Airlines should consider giving male employees paternity leave so that they too can share the responsibility of raising children, Aviation Minister Jyotiraditya Scindia said on Wednesday. He also fought for increasing the proportion of female pilots in the country from 15 percent to 50 percent. India passed maternity law (amendment) in […]
Airlines should consider giving male employees paternity leave so that they too can share the responsibility of raising children, Aviation Minister Jyotiraditya Scindia said on Wednesday. He also fought for increasing the proportion of female pilots in the country from 15 percent to 50 percent.
India passed the Maternity (Amendment) Bill in 2017 that increased the right to paid maternity leave for working women from 12 weeks to 26 weeks. While Indian airlines currently provide paid maternity leave under the 2017 law, most of them do not have a similar policy for men.
“I believe our airlines are doing a great job of creating a healthy work environment for our women, be it daycare centers, maternity leave and other structures,” said Scindia in his speech at an event hosted by the nonprofit organization “Women in aviation”.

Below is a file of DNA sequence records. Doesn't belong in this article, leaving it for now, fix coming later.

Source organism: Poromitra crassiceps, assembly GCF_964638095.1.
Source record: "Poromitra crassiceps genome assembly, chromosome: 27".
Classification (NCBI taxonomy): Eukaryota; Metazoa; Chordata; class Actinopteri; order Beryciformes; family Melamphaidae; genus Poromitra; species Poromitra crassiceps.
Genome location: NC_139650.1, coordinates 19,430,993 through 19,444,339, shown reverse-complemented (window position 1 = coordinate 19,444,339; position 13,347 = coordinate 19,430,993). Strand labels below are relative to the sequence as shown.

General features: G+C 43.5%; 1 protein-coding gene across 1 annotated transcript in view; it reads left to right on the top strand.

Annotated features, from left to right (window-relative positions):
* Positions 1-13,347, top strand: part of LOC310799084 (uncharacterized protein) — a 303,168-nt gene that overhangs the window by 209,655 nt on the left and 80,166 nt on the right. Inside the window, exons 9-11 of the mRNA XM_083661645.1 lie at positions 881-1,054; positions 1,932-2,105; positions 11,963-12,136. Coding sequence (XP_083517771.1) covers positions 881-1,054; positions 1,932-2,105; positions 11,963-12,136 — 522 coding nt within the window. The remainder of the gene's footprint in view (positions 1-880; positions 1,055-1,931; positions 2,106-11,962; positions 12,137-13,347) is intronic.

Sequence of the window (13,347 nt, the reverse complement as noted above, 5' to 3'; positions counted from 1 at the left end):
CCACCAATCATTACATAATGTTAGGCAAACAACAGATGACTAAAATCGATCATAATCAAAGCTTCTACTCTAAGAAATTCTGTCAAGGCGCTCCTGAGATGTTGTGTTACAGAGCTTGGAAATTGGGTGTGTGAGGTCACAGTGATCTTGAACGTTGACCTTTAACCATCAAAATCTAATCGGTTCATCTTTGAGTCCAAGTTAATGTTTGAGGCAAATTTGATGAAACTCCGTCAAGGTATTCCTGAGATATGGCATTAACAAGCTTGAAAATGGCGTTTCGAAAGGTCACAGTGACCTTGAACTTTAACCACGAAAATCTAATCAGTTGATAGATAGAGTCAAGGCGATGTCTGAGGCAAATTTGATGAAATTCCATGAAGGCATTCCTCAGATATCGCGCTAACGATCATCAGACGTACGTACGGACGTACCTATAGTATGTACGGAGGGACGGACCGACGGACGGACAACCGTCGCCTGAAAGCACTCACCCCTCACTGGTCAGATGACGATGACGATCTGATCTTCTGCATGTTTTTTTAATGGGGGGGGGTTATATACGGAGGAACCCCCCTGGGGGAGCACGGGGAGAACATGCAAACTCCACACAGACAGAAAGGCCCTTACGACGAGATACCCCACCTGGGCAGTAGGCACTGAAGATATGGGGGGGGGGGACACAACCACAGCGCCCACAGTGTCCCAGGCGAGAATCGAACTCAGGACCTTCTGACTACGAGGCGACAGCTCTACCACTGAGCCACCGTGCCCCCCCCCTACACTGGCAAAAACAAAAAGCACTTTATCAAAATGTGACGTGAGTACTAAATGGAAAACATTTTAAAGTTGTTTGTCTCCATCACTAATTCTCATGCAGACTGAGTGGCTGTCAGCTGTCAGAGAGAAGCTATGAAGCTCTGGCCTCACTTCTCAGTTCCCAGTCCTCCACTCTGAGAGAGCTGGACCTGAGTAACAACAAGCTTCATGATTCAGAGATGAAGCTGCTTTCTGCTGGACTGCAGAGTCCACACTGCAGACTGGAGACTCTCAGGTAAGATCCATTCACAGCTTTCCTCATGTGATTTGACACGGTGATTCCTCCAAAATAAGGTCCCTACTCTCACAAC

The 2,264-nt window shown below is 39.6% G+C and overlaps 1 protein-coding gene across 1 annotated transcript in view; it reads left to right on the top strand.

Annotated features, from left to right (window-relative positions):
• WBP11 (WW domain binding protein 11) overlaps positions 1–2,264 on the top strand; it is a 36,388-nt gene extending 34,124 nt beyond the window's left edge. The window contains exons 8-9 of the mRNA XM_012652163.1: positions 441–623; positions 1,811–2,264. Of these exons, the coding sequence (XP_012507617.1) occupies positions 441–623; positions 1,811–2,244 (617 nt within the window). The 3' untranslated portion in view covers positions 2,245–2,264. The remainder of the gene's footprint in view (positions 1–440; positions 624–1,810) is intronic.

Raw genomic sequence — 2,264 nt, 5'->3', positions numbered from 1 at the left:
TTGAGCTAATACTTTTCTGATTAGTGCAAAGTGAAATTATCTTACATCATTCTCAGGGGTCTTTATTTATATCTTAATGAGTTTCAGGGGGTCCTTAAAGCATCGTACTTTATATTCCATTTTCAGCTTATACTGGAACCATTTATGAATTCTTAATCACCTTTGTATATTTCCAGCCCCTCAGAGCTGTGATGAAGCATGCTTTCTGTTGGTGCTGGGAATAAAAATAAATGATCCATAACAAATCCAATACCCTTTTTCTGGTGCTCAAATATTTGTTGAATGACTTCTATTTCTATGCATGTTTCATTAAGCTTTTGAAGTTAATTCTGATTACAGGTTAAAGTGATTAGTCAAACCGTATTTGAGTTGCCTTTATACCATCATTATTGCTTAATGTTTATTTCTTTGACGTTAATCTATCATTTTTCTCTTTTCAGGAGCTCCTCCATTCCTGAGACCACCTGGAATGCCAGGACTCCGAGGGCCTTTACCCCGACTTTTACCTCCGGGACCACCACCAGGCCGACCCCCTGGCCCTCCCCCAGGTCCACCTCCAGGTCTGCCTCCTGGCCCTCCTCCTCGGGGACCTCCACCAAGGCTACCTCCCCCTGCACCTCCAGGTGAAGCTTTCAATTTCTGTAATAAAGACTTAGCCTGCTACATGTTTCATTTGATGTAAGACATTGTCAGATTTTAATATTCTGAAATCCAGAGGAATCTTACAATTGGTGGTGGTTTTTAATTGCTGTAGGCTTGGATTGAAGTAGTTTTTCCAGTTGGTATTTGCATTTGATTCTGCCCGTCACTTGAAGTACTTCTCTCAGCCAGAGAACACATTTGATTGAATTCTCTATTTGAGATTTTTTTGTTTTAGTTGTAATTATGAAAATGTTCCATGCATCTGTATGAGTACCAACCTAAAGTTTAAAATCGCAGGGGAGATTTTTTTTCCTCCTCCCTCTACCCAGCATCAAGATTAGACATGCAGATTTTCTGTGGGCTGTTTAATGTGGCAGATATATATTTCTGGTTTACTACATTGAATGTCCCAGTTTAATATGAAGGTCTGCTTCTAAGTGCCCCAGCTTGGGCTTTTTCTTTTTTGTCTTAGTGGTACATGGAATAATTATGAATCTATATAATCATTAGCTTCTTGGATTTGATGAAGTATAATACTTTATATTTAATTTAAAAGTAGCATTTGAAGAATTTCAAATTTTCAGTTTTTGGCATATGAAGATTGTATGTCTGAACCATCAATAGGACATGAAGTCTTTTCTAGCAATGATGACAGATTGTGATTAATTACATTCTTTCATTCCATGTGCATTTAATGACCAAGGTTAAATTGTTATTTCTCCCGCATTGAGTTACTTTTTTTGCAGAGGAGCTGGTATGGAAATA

“I think we need to go beyond that,” he said. We need to create an environment that is not only gender neutral, but that looks at equal responsibility for both men and women in terms of family environment, he said.
“An example of this is why we’re looking at the concept of maternity leave only. We also need to look at the concept of paternity leave, where men should also take responsibility for raising children at home,” said Scindia. That’s why that mental shift needs to happen, he said, adding that we all need to recognize the differences and rethink the fundamentals of workplace ethics.
“I really believe that equality is more important than equality. It’s a very nuanced approach, but I think it’s time to acknowledge it. It is not a fight for equality. It’s a fight for equality,” he said. Currently 15 percent of the total pilots in India are women. Globally, the proportion of female pilots is even lower, at around five percent. Scindia said, “Is 15 percent good enough? My answer is flat no.”
“The reason is that the opportunities you’ve overcome, the stereotypes you’ve surpassed, the pressure to perform you’ve endured, have been extremely discouraging. You’ve pierced every glass ceiling,” he noted. But today we need to shift the paradigm He added, saying that one day in India this 15 percent will reach 50 percent of the country’s pilot strength.
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